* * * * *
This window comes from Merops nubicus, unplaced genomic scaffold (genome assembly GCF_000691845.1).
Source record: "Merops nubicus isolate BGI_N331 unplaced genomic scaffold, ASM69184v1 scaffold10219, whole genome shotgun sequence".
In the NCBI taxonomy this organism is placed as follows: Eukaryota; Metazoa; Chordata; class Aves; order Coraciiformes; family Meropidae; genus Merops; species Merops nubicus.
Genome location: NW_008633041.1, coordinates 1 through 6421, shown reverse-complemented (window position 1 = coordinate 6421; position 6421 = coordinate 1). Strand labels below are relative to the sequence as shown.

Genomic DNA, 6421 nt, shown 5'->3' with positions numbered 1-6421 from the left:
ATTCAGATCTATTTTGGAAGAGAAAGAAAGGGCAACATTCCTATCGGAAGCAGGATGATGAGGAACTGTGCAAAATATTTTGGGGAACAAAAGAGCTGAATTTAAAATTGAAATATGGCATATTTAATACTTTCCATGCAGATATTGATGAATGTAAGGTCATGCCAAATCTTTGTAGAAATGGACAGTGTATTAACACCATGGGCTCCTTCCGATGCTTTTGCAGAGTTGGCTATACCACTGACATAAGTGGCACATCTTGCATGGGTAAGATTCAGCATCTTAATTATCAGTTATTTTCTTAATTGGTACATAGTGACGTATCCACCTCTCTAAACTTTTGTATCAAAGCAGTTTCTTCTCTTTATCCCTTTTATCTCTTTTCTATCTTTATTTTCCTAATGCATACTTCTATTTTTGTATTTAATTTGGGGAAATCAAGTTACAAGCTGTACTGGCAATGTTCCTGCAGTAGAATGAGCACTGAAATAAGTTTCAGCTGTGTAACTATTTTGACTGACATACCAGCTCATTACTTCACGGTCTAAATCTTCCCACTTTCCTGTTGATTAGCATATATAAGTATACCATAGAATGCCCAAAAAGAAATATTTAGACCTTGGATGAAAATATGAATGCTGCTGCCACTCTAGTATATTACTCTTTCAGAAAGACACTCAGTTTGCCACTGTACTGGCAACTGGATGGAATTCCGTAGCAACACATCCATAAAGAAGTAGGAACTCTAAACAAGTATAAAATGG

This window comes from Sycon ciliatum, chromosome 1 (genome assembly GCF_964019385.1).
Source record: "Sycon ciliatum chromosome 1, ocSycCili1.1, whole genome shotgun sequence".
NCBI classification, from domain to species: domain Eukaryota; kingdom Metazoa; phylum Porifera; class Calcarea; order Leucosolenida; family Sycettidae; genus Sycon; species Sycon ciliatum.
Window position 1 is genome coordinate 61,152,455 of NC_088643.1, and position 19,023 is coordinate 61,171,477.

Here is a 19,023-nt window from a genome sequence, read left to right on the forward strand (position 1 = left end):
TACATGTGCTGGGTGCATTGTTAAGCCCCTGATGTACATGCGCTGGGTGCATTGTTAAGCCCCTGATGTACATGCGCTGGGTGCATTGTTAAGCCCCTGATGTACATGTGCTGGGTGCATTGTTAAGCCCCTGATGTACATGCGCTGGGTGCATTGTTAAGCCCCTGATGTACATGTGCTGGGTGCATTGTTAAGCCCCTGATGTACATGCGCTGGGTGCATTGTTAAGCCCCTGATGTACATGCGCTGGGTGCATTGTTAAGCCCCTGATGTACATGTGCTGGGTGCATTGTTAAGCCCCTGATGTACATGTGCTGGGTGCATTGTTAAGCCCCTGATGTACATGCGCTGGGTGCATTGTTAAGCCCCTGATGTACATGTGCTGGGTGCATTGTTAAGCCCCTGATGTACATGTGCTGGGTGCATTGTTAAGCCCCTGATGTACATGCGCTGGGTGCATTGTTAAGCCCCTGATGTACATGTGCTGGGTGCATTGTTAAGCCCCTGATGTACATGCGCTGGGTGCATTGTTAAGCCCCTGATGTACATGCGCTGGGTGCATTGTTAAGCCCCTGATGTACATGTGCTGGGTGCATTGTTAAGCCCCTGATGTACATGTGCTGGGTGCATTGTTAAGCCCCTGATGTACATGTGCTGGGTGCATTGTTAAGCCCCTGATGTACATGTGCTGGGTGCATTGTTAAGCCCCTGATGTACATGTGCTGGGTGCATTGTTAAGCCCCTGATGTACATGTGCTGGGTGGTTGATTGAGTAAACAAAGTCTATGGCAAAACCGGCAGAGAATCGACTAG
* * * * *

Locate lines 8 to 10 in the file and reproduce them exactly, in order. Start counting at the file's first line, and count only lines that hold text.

Source record: "Sycon ciliatum chromosome 1, ocSycCili1.1, whole genome shotgun sequence".
NCBI classification, from domain to species: domain Eukaryota; kingdom Metazoa; phylum Porifera; class Calcarea; order Leucosolenida; family Sycettidae; genus Sycon; species Sycon ciliatum.
Window position 1 is genome coordinate 61,152,455 of NC_088643.1, and position 19,023 is coordinate 61,171,477.